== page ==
The wet, creamy curry accord hangs around, but it flips on a switch to dry, aromatic sandalwood dust when you’re not looking. Look again and it switches back to wet and spicy. When I catch glimpses of the dry, dusty facet, it smells like zukoh, a powdered sweet incense that combines camphor, cloves, and sandalwood. The drydown is pure magic, the curry notes fading away to a caramelized sandalwood incense aroma, with hints of honey and amber rounding out the dry woodiness.

 

Why do I find Santal de Mysore such a gorgeous, satisfying wear? Because it’s not a straightforward representation of sandalwood like Tam Dao or Wonderwood. It takes you to a fantasy Mysore sandalwood destination by way of the Silk Road, weaving through curry spices, aromatic oils, and incense sticks as we go. It’s also a scent that makes your perceptions of it turn on a dime: wet then arid, savory then sweet, creamy then dusty, spicy then herbal and green. Sandalwood in a House of Mirrors – its basic shape remains the same but what we see each time we look is different.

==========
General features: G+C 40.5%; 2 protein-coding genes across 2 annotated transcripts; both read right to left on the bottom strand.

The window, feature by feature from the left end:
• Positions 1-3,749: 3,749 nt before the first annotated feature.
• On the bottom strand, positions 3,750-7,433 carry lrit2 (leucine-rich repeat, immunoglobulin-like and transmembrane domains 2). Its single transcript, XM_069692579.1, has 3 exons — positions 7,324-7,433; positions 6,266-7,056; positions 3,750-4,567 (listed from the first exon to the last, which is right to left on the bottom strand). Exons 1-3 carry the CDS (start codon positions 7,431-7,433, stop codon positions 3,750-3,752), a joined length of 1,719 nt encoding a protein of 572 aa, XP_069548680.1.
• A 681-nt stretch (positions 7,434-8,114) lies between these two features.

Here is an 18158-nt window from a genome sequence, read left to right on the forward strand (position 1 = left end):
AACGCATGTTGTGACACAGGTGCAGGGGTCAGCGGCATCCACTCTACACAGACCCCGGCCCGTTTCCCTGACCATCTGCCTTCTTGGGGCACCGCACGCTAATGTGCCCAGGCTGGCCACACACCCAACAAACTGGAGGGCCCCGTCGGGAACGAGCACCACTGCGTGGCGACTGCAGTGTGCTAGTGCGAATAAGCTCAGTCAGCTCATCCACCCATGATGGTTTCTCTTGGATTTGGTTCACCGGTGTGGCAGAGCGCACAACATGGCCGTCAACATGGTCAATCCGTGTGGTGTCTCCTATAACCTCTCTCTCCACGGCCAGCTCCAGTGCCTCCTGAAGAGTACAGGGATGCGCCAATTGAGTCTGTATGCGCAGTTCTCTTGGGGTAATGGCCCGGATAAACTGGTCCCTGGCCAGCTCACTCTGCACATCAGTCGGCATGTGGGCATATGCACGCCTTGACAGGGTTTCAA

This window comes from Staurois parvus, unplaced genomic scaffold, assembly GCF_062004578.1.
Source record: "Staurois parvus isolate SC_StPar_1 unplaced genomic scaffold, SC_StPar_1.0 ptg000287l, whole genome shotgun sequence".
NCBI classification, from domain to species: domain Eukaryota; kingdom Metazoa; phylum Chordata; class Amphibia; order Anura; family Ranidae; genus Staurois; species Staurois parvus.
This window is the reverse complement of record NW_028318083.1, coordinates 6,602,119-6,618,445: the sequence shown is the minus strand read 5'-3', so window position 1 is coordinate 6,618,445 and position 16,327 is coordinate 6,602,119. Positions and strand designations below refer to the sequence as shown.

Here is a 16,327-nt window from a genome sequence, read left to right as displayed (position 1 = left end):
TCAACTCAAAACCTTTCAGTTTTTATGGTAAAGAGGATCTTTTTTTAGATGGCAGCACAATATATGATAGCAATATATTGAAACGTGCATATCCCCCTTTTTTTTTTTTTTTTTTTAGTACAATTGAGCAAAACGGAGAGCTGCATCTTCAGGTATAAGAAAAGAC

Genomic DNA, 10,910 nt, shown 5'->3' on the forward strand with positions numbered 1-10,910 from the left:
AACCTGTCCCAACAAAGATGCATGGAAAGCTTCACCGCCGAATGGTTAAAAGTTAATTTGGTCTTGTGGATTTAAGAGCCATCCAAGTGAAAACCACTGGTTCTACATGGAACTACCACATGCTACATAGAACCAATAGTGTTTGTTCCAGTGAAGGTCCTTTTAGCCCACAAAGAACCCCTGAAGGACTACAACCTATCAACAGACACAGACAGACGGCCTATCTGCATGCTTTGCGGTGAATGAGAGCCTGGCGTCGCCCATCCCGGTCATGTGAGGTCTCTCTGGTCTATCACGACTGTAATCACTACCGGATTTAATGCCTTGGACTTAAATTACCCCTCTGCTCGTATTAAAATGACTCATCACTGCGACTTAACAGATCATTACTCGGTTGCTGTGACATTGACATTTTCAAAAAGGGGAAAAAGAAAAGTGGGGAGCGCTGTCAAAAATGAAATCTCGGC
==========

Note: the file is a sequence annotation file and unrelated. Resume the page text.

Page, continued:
Gourmand Herbal Immortelle Masculine Review Spice Vanilla

Dior Privee Eau Noire

October 7, 2015
9B04FA8VN6

Dior Privee Eau Noire is a fascinating fragrance, and one of great balance and refinement. It opens up on an almost shockingly bitter, aromatic note, like the burning smell you get when you spill coffee or sugar on a boiling hot stove. Actually, the more I wear this, the more I’ve realized that this ‘burned coffee’ note is actually lavender, which makes sense both coffee and lavender smell piercingly resinous, woody, and ‘roasted’ as if exposed to high heat for too long. It’s pretty genius of Francis Kurkdijan to pair two highly aromatic notes like this – they play off each other so that your nose smells sun-roasted lavender one moment and burned coffee grounds the next.